"Underworld" - Josef von Sternberg (1927)

Josef von Sternberg’s first big commercial success was the silent movie Underworld (1927), which is considered to have launched the gangster film genre. Based on Ben Hecht’s short story about the Chicago gangster scene, the film earned Hecht an Academy Award for Best Original Story [1].  Already with this film, von Sternberg’s complete mastery of cinematic artistry in its many forms is evident.

While Hecht’s story is all about the brutality and fierce codes of honor that reigned in the criminal gang world, von Sternberg introduced a more personal feeling of existential desire and isolation to the story.  Hecht was so unhappy about the changes that he initially (before he became aware that the film would be a hit) wanted his name removed from the credits.  But von Sternberg’s narrative additions greatly enhanced the story.

The film’s story concerns events surrounding the exploits of a notorious gangster, Bull Weed, whose daring, violent robberies seem to be beyond the police’s ability to do anything about them.  In this film, the focus is on individual gangsters and not, as it would be in later gangster movies, on the ruthless extent of the “mob” – seen as some kind of shadowy shape-shifting force with near limitless reach.  Although Bull Weed seems to have a gang of accomplices, you rarely see them in the film.  His principal rival is not the police, but another ruthless gangster, Buck Mulligan, whose “cover” occupation is the operation of a flower shop.

Bull Weed has a beautiful girlfriend, “Feathers”, whose dresses always feature feather adornments. Naturally, her attentions are coveted by rival Buck Mulligan.  Bull Weed also befriends and picks up out of the gutter an alcoholic ex-lawyer, known as “Rolls Royce”, who becomes a de facto member of Weed’s circle. The distinctive character types of these main figures and the interpersonal relations between them provide here for the first time what would be a von Sternberg romantic metaphor across most of his cinematic narratives:
  • Bull Weed is the super-confidant and assertive macho male.  He is unreflective and thoughtless, but he is not usually cast as an inherently bad guy.  He is just used to getting his way with women and running roughshod over the more sensitive types of people.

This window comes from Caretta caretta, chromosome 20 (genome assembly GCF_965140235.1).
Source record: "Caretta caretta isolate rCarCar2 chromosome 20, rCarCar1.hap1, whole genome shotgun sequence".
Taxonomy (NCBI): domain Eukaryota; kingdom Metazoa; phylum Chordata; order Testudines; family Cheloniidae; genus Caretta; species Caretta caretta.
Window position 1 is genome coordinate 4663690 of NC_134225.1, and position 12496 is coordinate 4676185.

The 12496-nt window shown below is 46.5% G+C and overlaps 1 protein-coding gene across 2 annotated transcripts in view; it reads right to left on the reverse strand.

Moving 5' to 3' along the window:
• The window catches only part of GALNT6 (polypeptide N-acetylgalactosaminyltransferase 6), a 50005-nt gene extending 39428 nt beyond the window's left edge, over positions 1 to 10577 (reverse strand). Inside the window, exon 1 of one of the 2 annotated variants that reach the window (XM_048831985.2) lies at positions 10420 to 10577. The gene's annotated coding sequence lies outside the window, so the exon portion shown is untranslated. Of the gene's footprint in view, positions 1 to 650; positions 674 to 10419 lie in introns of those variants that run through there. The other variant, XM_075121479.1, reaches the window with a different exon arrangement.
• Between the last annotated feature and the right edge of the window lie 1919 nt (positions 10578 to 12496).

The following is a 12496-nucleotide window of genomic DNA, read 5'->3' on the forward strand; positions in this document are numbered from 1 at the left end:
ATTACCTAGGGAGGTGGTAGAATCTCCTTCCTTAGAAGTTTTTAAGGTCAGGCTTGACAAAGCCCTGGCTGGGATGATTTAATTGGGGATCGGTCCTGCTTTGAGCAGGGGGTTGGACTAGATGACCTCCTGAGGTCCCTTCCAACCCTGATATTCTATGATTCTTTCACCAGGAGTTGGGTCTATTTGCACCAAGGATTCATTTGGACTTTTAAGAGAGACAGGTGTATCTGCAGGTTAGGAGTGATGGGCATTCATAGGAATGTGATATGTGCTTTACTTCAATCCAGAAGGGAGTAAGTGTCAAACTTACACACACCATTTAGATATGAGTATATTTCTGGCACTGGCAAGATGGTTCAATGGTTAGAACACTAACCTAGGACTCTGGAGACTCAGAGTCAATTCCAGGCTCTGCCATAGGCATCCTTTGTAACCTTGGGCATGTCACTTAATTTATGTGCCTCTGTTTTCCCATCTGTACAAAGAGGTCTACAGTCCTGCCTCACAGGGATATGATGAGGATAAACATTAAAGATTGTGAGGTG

• Rolls Royce is the civilized, sensitive, and more cautious figure, particularly when it comes to romantic situations. This personality is presumably a reflection of von Sternberg’s own persona.
  • Feathers is the beautiful, passionate idol – the object of everyone’s desires who must choose between the two men who desire her.
The film narrative runs through four stages of narrative development among the characters.  Note that Hecht’s original story really only covered the last of these stages, or acts, and essentially everything before that final act was added by von Sternberg.

1.  Bull Weed meets “Rolls Royce” (20 minutes)
In the aftermath of a bank robbery, Bull Weed grabs a loitering drunk who might be a witness  and takes him back to his hideaway.  The drunk assures Bull Weed that he is as quiet as a “Rolls Royce”, and that becomes his nickname. Bull Weed and Feathers are later seen at the Dreamland Café, a hangout for the criminal element, where Rolls Royce is now working as an attendant. Weed's rival, Buck Mulligan, is shown as brutal, but his impotent, secondary status compared to Weed is clearly established in this sector.

2.  The Focus on Feathers (25 minutes)
Later Bull Weed takes Feathers back to his hideaway and shows off his accomplishment – he has cleaned up Rolls Royce and made him respectable again. Rolls Royce is now a refined, erudite figure of some class, but he is working for Weed and living at the hideaway. Feathers finds him fascinating, but her appreciation for Weed’s pilfered jewelry shows that she still belongs to the gangster.

They all attend the annual “armistice” ball that is held by the underworld and at which all rivalries are set aside for the evening. Von Sternberg’s visual display of the extravagant goings on here is lavish, and displays his powers of expressionistic presentation. He would offer up further examples of this nature in Dishonored (1931). As the night wears on and debauchery descends to drunkenness, Bull Weed passes out at his table, giving Buck Mulligan a chance to move in on Feathers.  He corners Feathers in a back room and tries to put the make on her.  Bull Weed, however, is revived in time and staggers over to break up the sexual harassment just in time.  Then he chases Mulligan back to his flower shop and shoots him dead.